Several miles above the speed limit
Swirling colors
raced by us

Six days before the end of another year.
A thousand hours later than I had intended
Ten minutes after midnight.

Two time zones short of the divide
she woke up and pulled herself
close to me when I

almost flipped the truck
Swerving to miss
a traffic barrel

Ten seconds of panic became only
small orange lights
in the rearview mirror

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Birds were singing from their invisible perches nestled somewhere in the creeper vines and sparse trees that surrounded the area. Fia opened her eyes and uncurled painfully from the nest she'd made from her coat, trying to stretch some life back into muscles protesting hard surfaces and cramped positions. Hearing the birds, she rubbed rheum from her eyes and gingerly moved aside the curtain of vine.

Daylight was visible over the crumbled concrete wall across from her. She looked up at the pale blue sky over the rusted railing that was visible from her position below in the cut and guessed she had another half hour to wait. Since there didn't appear to be anyone around, she moved carefully out of her niche and down the path some twenty-five meters or so before relieving her bladder. She swung her arms on her way back, trying to work out kinks.

The panels still didn't look satisfactory, so she spent the twenty minutes before direct sun clearing vines and scraping debris off them as best she could. When she dropped back down to the booth itself and ducked inside, the sun was just beginning to angle down over the railing; after a minute or two, the booth's internal scripplepaint lit weakly and one or two of its indicator LEDs came on. Fia settled back against her coat, drew the vines as far across the entrance as she could manage, and tapped one of the modules at her waist. Her 'ware woke up, sniffed the booth and instantly reached out to engulf the bandwidth it offered its interior in ancient radio protocols. There was enough to rez up, barely; not enough to Run, but enough to rez. Fia closed her eyes.

Clotho opened them, still leaning against the wall in the Drome. The Drome was less crowded at dawn Eastern Standard, but the crew that hung out was fairly international; several people were visible at the various tables, and a few were strung along the bar. Tourette, of course, was moving along it. She stood and walked around to the proper side, taking her place on a stool. Since she didn't wave, Tourette worked his way down to her, taking her at her normal place in the queue.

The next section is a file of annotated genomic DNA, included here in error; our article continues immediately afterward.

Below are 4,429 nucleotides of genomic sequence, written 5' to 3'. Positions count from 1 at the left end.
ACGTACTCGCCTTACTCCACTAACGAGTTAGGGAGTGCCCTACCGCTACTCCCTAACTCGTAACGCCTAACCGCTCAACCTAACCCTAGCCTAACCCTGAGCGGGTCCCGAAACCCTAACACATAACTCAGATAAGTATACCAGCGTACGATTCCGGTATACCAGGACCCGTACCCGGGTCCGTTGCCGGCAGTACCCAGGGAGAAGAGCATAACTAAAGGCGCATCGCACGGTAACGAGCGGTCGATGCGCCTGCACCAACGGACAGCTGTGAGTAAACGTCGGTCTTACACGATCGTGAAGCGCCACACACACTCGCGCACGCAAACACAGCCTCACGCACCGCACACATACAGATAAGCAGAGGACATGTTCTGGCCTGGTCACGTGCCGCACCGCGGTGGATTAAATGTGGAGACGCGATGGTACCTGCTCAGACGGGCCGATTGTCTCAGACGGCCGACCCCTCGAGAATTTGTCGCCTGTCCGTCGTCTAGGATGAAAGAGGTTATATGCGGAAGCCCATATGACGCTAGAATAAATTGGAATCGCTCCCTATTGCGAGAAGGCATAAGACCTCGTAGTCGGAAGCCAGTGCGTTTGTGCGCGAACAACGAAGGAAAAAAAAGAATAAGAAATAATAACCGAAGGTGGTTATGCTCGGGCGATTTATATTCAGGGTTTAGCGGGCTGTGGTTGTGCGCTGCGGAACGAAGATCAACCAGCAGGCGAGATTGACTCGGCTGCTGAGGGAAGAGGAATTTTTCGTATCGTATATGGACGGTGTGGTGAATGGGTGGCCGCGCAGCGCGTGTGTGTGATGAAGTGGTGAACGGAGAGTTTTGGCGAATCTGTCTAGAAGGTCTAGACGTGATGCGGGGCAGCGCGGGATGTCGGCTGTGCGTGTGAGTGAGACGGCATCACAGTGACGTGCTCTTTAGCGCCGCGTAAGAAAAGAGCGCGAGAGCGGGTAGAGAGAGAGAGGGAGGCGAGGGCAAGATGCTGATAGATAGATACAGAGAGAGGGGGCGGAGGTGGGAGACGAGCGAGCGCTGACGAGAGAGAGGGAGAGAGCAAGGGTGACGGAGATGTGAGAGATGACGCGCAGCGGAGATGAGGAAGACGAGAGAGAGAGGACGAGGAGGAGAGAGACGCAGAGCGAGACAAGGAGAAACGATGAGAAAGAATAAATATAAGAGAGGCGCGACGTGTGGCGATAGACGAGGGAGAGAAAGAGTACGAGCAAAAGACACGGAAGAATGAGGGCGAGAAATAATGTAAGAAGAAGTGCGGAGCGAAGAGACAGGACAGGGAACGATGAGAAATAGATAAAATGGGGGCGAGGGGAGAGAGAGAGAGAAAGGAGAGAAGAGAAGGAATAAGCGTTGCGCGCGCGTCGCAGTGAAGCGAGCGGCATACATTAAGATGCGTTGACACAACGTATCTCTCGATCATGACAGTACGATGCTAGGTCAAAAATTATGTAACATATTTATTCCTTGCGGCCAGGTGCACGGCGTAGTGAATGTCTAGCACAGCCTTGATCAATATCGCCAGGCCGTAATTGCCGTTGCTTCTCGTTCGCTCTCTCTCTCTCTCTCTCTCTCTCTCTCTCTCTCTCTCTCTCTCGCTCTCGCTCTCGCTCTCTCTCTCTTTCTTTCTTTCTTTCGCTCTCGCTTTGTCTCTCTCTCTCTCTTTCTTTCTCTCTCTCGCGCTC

"Clotho."

"Hi Tourette." She stood and placed both palms on the bar. "Flash priority." Tourette paused, then nodded at her. "Mikare, bolao jumento, rascunho do inferno?" Tourette blinked twice. She nodded back, continued. "We need to have words. I got your call. You were right, and things are now very bad for me. I am free at the moment and would like to get together. Leave me a message and tell me where. Do not delay."

Clotho lifted her hands from the bar and sat back down on her stool. Tourette continued looking past her head for a couple of seconds, then reanimated and looked down at her. They traded nods, then he picked up a glass from behind the bar and began to polish it with a rag, its interior becoming more stained as he worked - Farnham's joke. "Drink, Clotho?"

"Sure, Tour." She sighed. "I'm not going anywhere for a while. Might as well stay here."

* * *

Mikare hadn't shown up in the 'Drome several hours later when Clotho suffered the embarassment of lagging out of the bar. She blinked to find herself back in the booth, her 'ware complaining that the tenuous connection to its uplink had vanished. Her limbs even stiffer than before, Fia stood again and moved outside to note that it was around midday. Time to leave, at least for a while; she was uncomfortable with the proximity of her apartment and its presumed cadre of virtuales. A sadness came over her at this, coupled with an anger at everything that had happened, but both overtaken by weariness. She adjusted the now-dirt stained jacket around her shoulders and set off towards the north, moving generally away from the train and the Lockzone underneath the clouds which had cut off the sun and taken the 'Verse from her.